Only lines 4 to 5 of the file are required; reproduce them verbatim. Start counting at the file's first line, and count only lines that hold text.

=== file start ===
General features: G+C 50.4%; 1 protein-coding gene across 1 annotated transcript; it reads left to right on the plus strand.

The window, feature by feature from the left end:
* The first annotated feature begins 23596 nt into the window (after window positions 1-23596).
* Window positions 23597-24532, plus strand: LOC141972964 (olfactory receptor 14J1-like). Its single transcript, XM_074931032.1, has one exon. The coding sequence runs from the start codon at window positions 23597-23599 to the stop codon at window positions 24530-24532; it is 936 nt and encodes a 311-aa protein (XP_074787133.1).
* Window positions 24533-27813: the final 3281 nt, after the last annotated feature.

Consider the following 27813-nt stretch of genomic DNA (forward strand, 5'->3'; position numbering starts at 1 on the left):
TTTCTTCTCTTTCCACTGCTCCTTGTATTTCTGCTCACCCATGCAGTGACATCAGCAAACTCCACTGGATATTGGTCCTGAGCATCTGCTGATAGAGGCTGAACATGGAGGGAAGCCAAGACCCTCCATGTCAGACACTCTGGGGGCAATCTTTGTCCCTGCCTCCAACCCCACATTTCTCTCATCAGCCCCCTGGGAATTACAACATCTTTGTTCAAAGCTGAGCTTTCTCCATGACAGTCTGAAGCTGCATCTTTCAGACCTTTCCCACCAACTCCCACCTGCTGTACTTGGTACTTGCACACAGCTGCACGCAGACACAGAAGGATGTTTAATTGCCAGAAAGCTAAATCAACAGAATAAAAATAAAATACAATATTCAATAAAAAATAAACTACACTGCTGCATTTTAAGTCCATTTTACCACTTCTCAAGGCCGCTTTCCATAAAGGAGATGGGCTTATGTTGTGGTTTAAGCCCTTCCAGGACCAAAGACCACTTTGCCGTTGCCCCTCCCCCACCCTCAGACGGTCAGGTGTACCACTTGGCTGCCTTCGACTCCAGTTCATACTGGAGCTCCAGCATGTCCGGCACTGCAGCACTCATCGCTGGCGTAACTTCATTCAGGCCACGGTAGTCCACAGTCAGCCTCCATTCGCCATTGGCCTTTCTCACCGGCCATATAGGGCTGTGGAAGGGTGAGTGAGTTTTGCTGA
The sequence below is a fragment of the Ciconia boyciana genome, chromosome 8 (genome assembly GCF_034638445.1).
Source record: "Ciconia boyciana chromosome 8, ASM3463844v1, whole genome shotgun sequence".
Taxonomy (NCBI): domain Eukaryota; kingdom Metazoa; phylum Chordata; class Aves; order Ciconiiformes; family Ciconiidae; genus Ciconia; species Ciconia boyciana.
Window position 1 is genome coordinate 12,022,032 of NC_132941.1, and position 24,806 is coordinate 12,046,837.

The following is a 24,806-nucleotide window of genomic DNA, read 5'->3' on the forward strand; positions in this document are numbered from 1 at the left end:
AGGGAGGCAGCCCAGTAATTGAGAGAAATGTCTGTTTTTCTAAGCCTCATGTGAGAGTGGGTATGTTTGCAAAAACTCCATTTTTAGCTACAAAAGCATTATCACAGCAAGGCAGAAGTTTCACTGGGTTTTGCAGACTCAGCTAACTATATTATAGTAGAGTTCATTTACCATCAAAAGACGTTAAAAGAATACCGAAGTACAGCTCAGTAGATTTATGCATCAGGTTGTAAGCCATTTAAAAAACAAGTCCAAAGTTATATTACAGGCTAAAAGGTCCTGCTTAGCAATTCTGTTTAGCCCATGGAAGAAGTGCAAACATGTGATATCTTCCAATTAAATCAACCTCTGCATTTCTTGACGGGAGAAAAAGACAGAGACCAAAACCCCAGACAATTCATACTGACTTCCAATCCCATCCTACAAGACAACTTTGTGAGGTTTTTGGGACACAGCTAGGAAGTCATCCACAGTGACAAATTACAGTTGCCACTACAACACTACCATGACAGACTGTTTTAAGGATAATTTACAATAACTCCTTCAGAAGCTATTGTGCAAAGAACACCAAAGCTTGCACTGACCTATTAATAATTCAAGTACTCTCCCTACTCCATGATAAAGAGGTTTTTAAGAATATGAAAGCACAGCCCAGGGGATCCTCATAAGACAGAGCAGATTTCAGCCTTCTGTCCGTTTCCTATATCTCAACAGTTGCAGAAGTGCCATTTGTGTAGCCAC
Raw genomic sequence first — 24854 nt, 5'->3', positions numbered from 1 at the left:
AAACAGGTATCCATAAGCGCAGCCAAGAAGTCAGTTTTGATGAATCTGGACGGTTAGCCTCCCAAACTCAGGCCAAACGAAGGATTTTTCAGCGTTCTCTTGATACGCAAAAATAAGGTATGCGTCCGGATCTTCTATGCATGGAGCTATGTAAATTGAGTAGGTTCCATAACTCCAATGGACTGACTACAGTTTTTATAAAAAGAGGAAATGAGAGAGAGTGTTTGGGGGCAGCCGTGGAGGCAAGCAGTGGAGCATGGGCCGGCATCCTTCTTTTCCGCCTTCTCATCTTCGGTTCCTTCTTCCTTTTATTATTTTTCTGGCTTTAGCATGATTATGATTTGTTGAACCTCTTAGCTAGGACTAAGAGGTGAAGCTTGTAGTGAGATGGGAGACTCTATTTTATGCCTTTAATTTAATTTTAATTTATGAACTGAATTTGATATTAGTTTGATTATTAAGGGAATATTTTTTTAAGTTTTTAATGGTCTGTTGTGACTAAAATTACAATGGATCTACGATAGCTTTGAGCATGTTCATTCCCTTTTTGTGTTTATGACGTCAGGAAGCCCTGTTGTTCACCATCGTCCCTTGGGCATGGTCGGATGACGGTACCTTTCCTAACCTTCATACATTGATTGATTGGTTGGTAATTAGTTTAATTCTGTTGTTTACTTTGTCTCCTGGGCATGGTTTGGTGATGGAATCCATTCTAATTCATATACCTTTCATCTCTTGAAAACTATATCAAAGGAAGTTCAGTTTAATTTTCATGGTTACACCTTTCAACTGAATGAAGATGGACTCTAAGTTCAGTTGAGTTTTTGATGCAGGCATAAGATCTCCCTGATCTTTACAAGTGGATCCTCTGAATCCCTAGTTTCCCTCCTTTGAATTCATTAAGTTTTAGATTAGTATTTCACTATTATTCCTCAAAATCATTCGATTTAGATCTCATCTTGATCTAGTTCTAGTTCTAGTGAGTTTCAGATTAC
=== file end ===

* Window positions 23597-24532, plus strand: LOC141972964 (olfactory receptor 14J1-like). Its single transcript, XM_074931032.1, has one exon. The coding sequence runs from the start codon at window positions 23597-23599 to the stop codon at window positions 24530-24532; it is 936 nt and encodes a 311-aa protein (XP_074787133.1).
* Window positions 24533-27813: the final 3281 nt, after the last annotated feature.